(PC) George v. Lopez et al, No. 2:2023cv00844 - Document 20 (E.D. Cal. 2024)

Court Description: [DISREGARD- See 21 Order] ORDER and FINDINGS and RECOMMENDATIONS signed by Magistrate Judge Jeremy D. Peterson on 06/05/2024 GRANTING 17 Motion for Extension of Time and RECOMMENDING that all defendants other than A. Lopez be dismissed from t his action due to Plaintiff's failure to state a cognizable claim against them. Service directed for Defendant Lopez only. Referred to Judge William B. Shubb. Objections due within 14 days after being served with these Findings and Recommendations. (Murphy, J) Modified on 6/6/2024 (Donati, J).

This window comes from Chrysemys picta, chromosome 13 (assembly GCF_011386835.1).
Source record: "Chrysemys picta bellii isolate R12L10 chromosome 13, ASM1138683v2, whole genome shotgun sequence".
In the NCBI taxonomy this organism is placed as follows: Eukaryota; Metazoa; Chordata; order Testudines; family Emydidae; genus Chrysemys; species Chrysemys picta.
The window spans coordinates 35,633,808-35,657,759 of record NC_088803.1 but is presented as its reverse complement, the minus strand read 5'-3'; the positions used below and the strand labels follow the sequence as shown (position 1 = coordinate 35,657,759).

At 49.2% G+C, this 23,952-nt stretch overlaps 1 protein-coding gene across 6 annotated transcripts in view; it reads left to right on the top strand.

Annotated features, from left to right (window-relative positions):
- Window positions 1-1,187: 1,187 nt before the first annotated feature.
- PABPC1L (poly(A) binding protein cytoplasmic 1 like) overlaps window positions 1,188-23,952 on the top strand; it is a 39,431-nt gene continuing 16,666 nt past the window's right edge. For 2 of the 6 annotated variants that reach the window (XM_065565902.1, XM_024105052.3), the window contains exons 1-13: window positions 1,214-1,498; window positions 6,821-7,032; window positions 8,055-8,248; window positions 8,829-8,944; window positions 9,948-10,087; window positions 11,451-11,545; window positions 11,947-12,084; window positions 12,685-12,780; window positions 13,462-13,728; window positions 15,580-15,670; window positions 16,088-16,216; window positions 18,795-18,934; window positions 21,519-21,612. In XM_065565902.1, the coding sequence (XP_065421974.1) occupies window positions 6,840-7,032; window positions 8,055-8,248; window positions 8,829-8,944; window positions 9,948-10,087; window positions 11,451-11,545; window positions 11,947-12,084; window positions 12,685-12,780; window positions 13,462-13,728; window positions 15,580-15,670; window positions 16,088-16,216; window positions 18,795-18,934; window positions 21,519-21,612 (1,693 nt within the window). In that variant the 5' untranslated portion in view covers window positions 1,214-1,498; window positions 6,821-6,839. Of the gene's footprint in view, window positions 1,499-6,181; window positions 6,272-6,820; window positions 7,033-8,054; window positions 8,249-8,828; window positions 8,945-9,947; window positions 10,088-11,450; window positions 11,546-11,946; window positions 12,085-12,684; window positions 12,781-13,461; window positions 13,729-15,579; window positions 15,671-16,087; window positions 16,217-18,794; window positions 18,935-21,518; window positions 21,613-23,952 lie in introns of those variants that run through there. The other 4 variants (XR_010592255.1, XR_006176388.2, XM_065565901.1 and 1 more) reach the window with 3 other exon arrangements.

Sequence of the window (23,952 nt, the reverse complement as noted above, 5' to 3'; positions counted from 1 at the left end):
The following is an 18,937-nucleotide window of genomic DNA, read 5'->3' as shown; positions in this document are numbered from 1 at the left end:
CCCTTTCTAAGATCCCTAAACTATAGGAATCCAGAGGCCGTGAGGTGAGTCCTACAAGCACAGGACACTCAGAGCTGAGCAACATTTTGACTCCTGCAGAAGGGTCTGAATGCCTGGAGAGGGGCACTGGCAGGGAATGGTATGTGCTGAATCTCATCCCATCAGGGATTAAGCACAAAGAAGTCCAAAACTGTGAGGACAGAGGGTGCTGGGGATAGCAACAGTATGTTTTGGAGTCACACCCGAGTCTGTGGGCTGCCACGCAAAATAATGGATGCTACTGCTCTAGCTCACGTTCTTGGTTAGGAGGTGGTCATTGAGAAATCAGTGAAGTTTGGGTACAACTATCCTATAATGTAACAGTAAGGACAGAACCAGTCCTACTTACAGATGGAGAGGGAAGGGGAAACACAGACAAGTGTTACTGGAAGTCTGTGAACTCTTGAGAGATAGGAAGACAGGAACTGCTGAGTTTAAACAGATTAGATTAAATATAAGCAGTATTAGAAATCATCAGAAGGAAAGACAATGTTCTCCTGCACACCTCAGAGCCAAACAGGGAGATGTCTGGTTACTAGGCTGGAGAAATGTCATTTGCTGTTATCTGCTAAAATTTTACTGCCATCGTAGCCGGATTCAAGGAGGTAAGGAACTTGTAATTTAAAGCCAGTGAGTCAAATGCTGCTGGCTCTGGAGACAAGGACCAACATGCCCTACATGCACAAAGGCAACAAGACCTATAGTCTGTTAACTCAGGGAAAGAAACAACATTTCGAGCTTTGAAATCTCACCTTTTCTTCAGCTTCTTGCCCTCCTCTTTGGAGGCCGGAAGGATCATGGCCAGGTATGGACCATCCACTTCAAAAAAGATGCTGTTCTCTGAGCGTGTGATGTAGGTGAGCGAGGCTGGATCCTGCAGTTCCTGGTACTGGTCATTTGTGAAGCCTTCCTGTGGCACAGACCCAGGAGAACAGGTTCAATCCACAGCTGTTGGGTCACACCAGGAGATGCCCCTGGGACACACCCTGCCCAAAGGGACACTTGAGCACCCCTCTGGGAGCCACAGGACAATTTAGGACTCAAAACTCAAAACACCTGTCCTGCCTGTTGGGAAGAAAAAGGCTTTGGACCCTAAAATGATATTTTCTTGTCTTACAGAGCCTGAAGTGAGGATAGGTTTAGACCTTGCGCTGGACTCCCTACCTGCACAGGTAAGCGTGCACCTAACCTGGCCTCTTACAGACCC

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1 2 3 4 5 6 7 8 UNITED STATES DISTRICT COURT 9 FOR THE EASTERN DISTRICT OF CALIFORNIA 10 11 LOUIS GEORGE JR., 12 Plaintiff, 13 v. 14 A. LOPEZ, et al., 15 16 17 18 Defendants. Case No. 2:23-cv-00844-WBS-JDP (PC) ORDER FINDING THAT THE SECOND AMENDED COMPLAINT STATES A COGNIZABLE EIGHTH AMENDMENT EXCESSIVE FORCE CLAIM AGAINST DEFENDANT LOPEZ AND DIRECTING SERVICE ECF No. 18 ORDER 19 THAT PLAINTIFF’S MOTION FOR EXTENSION OF TIME IS GRANTED 20 ECF No. 17 21 FINDINGS AND RECOMMENDATIONS THAT ALL OTHER DEFENDANTS BE DISMISSED 22 23 24 OBJECTIONS DUE WITHIN FOURTEEN DAYS 25 Plaintiff brings this section 1983 case against defendant Lopez, a correctional officer at 26 the California Health Care Facility, alleging that she used excessive force against him. ECF No. 27 18 at 6. This claim is cognizable and should proceed. Having reviewed the complaint, however, 28 1 1 I can identify no explicit claims against any of the other defendants—Astorga, Chang, Lor, 2 Eniola, Orozco, Howard, and Khan. Accordingly, I recommend that they be dismissed from this 3 action. Finally, I will grant plaintiff’s motion for extension of time, ECF No. 17, and deem the 4 operative complaint timely. 5 Screening Order 6 I. Screening and Pleading Requirements 7 A federal court must screen a prisoner’s complaint that seeks relief against a governmental 8 entity, officer, or employee. See 28 U.S.C. § 1915A(a). The court must identify any cognizable 9 claims and dismiss any portion of the complaint that is frivolous or malicious, fails to state a 10 claim upon which relief may be granted, or seeks monetary relief from a defendant who is 11 immune from such relief. See 28 U.S.C. §§ 1915A(b)(1), (2). 12 A complaint must contain a short and plain statement that plaintiff is entitled to relief, 13 Fed. R. Civ. P. 8(a)(2), and provide “enough facts to state a claim to relief that is plausible on its 14 face,” Bell Atl. Corp. v. Twombly, 550 U.S. 544, 570 (2007). The plausibility standard does not 15 require detailed allegations, but legal conclusions do not suffice. See Ashcroft v. Iqbal, 556 U.S. 16 662, 678 (2009). If the allegations “do not permit the court to infer more than the mere 17 possibility of misconduct,” the complaint states no claim. Id. at 679. The complaint need not 18 identify “a precise legal theory.” Kobold v. Good Samaritan Reg’l Med. Ctr., 832 F.3d 1024, 19 1038 (9th Cir. 2016). Instead, what plaintiff must state is a “claim”—a set of “allegations that 20 give rise to an enforceable right to relief.” Nagrampa v. MailCoups, Inc., 469 F.3d 1257, 1264 21 n.2 (9th Cir. 2006) (en banc) (citations omitted). 22 The court must construe a pro se litigant’s complaint liberally. See Haines v. Kerner, 404 23 U.S. 519, 520 (1972) (per curiam). The court may dismiss a pro se litigant’s complaint “if it 24 appears beyond doubt that the plaintiff can prove no set of facts in support of his claim which 25 would entitle him to relief.” Hayes v. Idaho Corr. Ctr., 849 F.3d 1204, 1208 (9th Cir. 2017). 26 However, “‘a liberal interpretation of a civil rights complaint may not supply essential elements 27 of the claim that were not initially pled.’” Bruns v. Nat’l Credit Union Admin., 122 F.3d 1251, 28 1257 (9th Cir. 1997) (quoting Ivey v. Bd. of Regents, 673 F.2d 266, 268 (9th Cir. 1982)). 2 1 II. Analysis 2 As described above, plaintiff alleges that defendant Lopez, a correctional officer, hit him 3 in the head and neck, knocking him out of his wheelchair. ECF No. 18 at 10. This Eighth 4 Amendment claim is cognizable and should proceed. The complaint fails to explicitly make any 5 claim against the other defendants named in the caption—Astorga, Chang, Lor, Eniola, Orozco, 6 Howard, and Khan.1 Thus, I recommend they be dismissed. 7 Accordingly, it is ORDERED that: 8 1. Plaintiff’s motion for extension of time, ECF No. 17, is GRANTED and his second 9 10 amended complaint is deemed timely. 2. Under 28 U.S.C. § 1915A and 42 U.S.C. § 1997e(c), the court has screened the second 11 amended complaint, ECF No. 18, and found service appropriate for defendant Lopez based on 12 plaintiff’s Eighth Amendment claim against her. Accordingly, I will direct service only for this 13 defendant. If this defendant either waives service or is personally served, they are required to 14 reply to the complaint. 42 U.S.C. § 1997e(g)(2). 15 3. Service shall be initiated on: • 16 17 A. Lopez, a correctional officer at the California Health Care Facility 4. Service on the parties in this case shall proceed under the court’s E-Service pilot 18 program for civil rights cases for the Eastern District of California. The purpose of the program 19 is to have the complaint served faster so that defendants respond sooner. “E-Service” means that 20 instead of having plaintiffs fill out service paperwork for the United States Marshal to mail to the 21 defendants or through personal service, the court will provide paperwork regarding the defendants 22 electronically to the California Department of Corrections and Rehabilitation (“CDCR”) and the 23 California Attorney General’s Office, each of which has agreed to participate in this program. If 24 those entities are unable to effectuate service, then the matter will be referred to the United States 25 Marshal for service. However, to the extent that any of these entities are unable to effectuate 26 service of process, the court may issue further orders requiring the plaintiff to assist in 27 28 1 Some of these names arise in the exhibits attached to the complaint, but I decline to infer claims that plaintiff has not made. 3 1 effectuating service. But plaintiff need not attempt service on the defendants and need not 2 request waiver of service. 3 5. In accordance with the pilot program, the Clerk of Court is directed to serve this order 4 via email to CDCR, along with a summons and the operative complaint. No later than forty days 5 after service of this order, CDCR shall file with the court the “CDCR Notice of E-Service 6 Waiver” advising the court which defendants will waive service of process. In this same notice, 7 CDCR shall also notify the court whether any defendants decline to waive service or could not be 8 reached. The CDCR’s Notice of E-Service Waiver shall also be served on the California 9 Attorney General’s Office and the United States Marshal. 10 6. Within thirty days of the filing of CDCR’s Notice of E-Service Waiver, the California 11 Attorney General’s Office shall file a waiver of service of process for any defendant who is 12 waiving service of process consistent with Federal Rule of Civil Procedure 4(d)(1). A defendant 13 who timely waives service need not serve an answer to the complaint until sixty days after the 14 waiver of service of process was sent, or until ninety days after it was filed to any defendant 15 outside any judicial district of the United States. For any defendant who CDCR advises will be 16 waiving service, the date CDCR files its Notice of E-Service Waiver will be considered the date 17 the request for waiver was sent. If relief from this order is necessary, the Attorney General may 18 seek relief by way of special appearance. Any such special appearance will not be construed as a 19 personal appearance on behalf of any defendant and will not waive service or any defects in 20 service, unless and until a waiver of service or responsive pleading is filed. 21 7. Upon filing the Notice of E-Service Waiver, the Clerk of Court shall provide a copy to 22 the United States Marshal of the operative complaint, the summons and this Order for any 23 defendant who has not waived service according to the CDCR Notice of E-Service Waiver. Upon 24 receipt of those documents, the United States Marshal shall serve process of the complaint, 25 summons, and this order upon each defendant who has not waived service pursuant to Rule 4 of 26 the Federal Rules of Civil Procedure and 28 U.S.C. § 566(c). The United States Marshal may 27 command all necessary assistance from the Office of Legal Affairs at CDCR and may seek the 28 assistance of a special investigator if the litigation officer at the institution is unable to assist in 4 1 identifying and/or locating defendants. If any confidential information is provided by a third 2 party to effectuate service, including CDCR, the United States Marshal shall maintain the 3 confidentiality of all information provided to them. 4 8. No later than ten days after personal service is effectuated, the United States Marshal 5 shall file the return of service, along with evidence of any attempts to secure a waiver of service 6 of process and of the costs subsequently incurred in completing service. These costs shall be 7 enumerated on the USM-285 form and shall include the costs incurred by the United States 8 Marshal for photocopying additional copies of the summons and complaint and for preparing new 9 USM-285 forms, if required. Costs of service will be taxed against each personally served 10 defendant in accordance with the provisions of Federal Rule of Civil Procedure 4(d)(2). The 11 United States Marshal shall file the returned waivers of service, or the requests for waiver of 12 service if returned as undelivered, once received. 13 9. If a defendant subsequently waives service, the defendant is required to return the 14 signed waivers to the United States Marshal. The filing of an answer or a responsive motion does 15 not relieve a defendant of this requirement, and the failure to return the signed waivers may 16 subject the defendant to an order to pay the costs of service pursuant to Federal Rule of Civil 17 Procedure 4(d)(2). 18 19 Further, it is RECOMMENDED that all defendants other than A. Lopez be DISMISSED from this action due to plaintiff’s failure to state a cognizable claim against them. 20 These findings and recommendations are submitted to the United States District Judge 21 assigned to the case, pursuant to the provisions of 28 U.S.C. § 636(b)(l). Within fourteen days 22 after being served with these findings and recommendations, any party may file written 23 objections with the court and serve a copy on all parties. Such a document should be captioned 24 “Objections to Magistrate Judge’s Findings and Recommendations.” Any response to the 25 objections shall be served and filed within fourteen days after service of the objections. The 26 parties are advised that failure to file objections within the specified time may waive the right to 27 appeal the District Court’s order. Turner v. Duncan, 158 F.3d 449, 455 (9th Cir. 1998); Martinez 28 v. Ylst, 951 F.2d 1153 (9th Cir. 1991). 5 1 2 3 IT IS SO ORDERED. 4 Dated: 5 6 June 5, 2024 JEREMY D. PETERSON UNITED STATES MAGISTRATE JUDGE 7 8 9 10 11 12 13 14 15 16 17 18 19 20 21 22 23 24 25 26 27 28 6